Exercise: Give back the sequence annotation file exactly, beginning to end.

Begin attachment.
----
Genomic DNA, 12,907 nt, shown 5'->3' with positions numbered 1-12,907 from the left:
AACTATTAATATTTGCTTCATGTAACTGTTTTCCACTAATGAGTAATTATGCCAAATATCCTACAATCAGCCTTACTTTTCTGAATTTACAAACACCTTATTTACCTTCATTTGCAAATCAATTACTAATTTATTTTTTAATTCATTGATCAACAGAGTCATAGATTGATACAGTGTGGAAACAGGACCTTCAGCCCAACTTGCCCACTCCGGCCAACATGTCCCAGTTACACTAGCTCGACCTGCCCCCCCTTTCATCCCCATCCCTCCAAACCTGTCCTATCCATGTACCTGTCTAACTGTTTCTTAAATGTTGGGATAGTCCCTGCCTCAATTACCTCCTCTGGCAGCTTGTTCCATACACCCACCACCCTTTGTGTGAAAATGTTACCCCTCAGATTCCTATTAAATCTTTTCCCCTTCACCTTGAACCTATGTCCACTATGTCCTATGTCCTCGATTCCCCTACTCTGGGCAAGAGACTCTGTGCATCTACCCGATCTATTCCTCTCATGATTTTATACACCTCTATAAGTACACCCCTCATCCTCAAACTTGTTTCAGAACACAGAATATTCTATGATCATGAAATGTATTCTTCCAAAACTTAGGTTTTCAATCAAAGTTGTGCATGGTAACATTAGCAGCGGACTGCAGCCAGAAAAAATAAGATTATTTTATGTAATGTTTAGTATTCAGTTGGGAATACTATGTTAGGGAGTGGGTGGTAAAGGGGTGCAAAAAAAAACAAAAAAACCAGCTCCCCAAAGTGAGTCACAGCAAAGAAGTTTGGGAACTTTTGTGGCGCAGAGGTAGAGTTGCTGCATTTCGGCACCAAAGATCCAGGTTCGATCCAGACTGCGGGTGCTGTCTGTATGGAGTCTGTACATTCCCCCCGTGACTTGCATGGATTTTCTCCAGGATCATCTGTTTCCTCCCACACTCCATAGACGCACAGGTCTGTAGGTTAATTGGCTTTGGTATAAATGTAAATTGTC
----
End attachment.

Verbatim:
Genomic DNA, 12,907 nt, shown 5'->3' with positions numbered 1-12,907 from the left:
AACTATTAATATTTGCTTCATGTAACTGTTTTCCACTAATGAGTAATTATGCCAAATATCCTACAATCAGCCTTACTTTTCTGAATTTACAAACACCTTATTTACCTTCATTTGCAAATCAATTACTAATTTATTTTTTAATTCATTGATCAACAGAGTCATAGATTGATACAGTGTGGAAACAGGACCTTCAGCCCAACTTGCCCACTCCGGCCAACATGTCCCAGTTACACTAGCTCGACCTGCCCCCCCTTTCATCCCCATCCCTCCAAACCTGTCCTATCCATGTACCTGTCTAACTGTTTCTTAAATGTTGGGATAGTCCCTGCCTCAATTACCTCCTCTGGCAGCTTGTTCCATACACCCACCACCCTTTGTGTGAAAATGTTACCCCTCAGATTCCTATTAAATCTTTTCCCCTTCACCTTGAACCTATGTCCACTATGTCCTATGTCCTCGATTCCCCTACTCTGGGCAAGAGACTCTGTGCATCTACCCGATCTATTCCTCTCATGATTTTATACACCTCTATAAGTACACCCCTCATCCTCAAACTTGTTTCAGAACACAGAATATTCTATGATCATGAAATGTATTCTTCCAAAACTTAGGTTTTCAATCAAAGTTGTGCATGGTAACATTAGCAGCGGACTGCAGCCAGAAAAAATAAGATTATTTTATGTAATGTTTAGTATTCAGTTGGGAATACTATGTTAGGGAGTGGGTGGTAAAGGGGTGCAAAAAAAAACAAAAAAACCAGCTCCCCAAAGTGAGTCACAGCAAAGAAGTTTGGGAACTTTTGTGGCGCAGAGGTAGAGTTGCTGCATTTCGGCACCAAAGATCCAGGTTCGATCCAGACTGCGGGTGCTGTCTGTATGGAGTCTGTACATTCCCCCCGTGACTTGCATGGATTTTCTCCAGGATCATCTGTTTCCTCCCACACTCCATAGACGCACAGGTCTGTAGGTTAATTGGCTTTGGTATAAATGTAAATTGTC